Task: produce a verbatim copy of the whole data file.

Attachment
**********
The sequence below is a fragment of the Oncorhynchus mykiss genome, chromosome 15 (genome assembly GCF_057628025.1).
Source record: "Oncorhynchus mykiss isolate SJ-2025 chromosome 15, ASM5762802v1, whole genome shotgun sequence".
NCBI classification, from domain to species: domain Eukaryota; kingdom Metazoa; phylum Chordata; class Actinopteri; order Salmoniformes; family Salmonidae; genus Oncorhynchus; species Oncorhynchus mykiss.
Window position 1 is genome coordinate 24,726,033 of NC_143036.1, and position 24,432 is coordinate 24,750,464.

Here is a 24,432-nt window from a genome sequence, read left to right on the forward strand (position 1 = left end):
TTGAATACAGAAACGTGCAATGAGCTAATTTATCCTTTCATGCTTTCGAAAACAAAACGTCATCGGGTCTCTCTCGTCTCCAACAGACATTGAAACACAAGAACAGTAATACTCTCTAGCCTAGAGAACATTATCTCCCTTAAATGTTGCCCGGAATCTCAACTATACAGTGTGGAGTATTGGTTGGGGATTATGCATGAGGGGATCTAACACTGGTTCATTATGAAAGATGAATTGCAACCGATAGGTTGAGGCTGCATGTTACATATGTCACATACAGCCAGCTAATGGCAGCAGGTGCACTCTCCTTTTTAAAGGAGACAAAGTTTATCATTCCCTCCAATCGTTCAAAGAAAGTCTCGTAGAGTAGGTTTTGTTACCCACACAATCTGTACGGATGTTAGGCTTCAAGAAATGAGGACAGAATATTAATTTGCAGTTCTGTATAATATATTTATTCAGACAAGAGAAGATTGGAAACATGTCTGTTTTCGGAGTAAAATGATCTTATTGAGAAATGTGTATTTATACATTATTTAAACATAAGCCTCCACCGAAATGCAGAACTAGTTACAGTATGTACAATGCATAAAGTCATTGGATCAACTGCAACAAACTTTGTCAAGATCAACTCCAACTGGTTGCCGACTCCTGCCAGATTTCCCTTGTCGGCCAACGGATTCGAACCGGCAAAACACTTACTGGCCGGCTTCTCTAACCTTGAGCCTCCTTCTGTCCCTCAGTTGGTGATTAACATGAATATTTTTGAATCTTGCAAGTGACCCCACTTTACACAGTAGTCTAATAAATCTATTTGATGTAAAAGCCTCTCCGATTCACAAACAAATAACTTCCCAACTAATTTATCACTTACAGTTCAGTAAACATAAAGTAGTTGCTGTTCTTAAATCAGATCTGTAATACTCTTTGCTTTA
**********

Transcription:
The sequence below is a fragment of the Oncorhynchus mykiss genome, chromosome 15 (genome assembly GCF_057628025.1).
Source record: "Oncorhynchus mykiss isolate SJ-2025 chromosome 15, ASM5762802v1, whole genome shotgun sequence".
NCBI classification, from domain to species: domain Eukaryota; kingdom Metazoa; phylum Chordata; class Actinopteri; order Salmoniformes; family Salmonidae; genus Oncorhynchus; species Oncorhynchus mykiss.
Window position 1 is genome coordinate 24,726,033 of NC_143036.1, and position 24,432 is coordinate 24,750,464.

Here is a 24,432-nt window from a genome sequence, read left to right on the forward strand (position 1 = left end):
TTGAATACAGAAACGTGCAATGAGCTAATTTATCCTTTCATGCTTTCGAAAACAAAACGTCATCGGGTCTCTCTCGTCTCCAACAGACATTGAAACACAAGAACAGTAATACTCTCTAGCCTAGAGAACATTATCTCCCTTAAATGTTGCCCGGAATCTCAACTATACAGTGTGGAGTATTGGTTGGGGATTATGCATGAGGGGATCTAACACTGGTTCATTATGAAAGATGAATTGCAACCGATAGGTTGAGGCTGCATGTTACATATGTCACATACAGCCAGCTAATGGCAGCAGGTGCACTCTCCTTTTTAAAGGAGACAAAGTTTATCATTCCCTCCAATCGTTCAAAGAAAGTCTCGTAGAGTAGGTTTTGTTACCCACACAATCTGTACGGATGTTAGGCTTCAAGAAATGAGGACAGAATATTAATTTGCAGTTCTGTATAATATATTTATTCAGACAAGAGAAGATTGGAAACATGTCTGTTTTCGGAGTAAAATGATCTTATTGAGAAATGTGTATTTATACATTATTTAAACATAAGCCTCCACCGAAATGCAGAACTAGTTACAGTATGTACAATGCATAAAGTCATTGGATCAACTGCAACAAACTTTGTCAAGATCAACTCCAACTGGTTGCCGACTCCTGCCAGATTTCCCTTGTCGGCCAACGGATTCGAACCGGCAAAACACTTACTGGCCGGCTTCTCTAACCTTGAGCCTCCTTCTGTCCCTCAGTTGGTGATTAACATGAATATTTTTGAATCTTGCAAGTGACCCCACTTTACACAGTAGTCTAATAAATCTATTTGATGTAAAAGCCTCTCCGATTCACAAACAAATAACTTCCCAACTAATTTATCACTTACAGTTCAGTAAACATAAAGTAGTTGCTGTTCTTAAATCAGATCTGTAATACTCTTTGCTTTA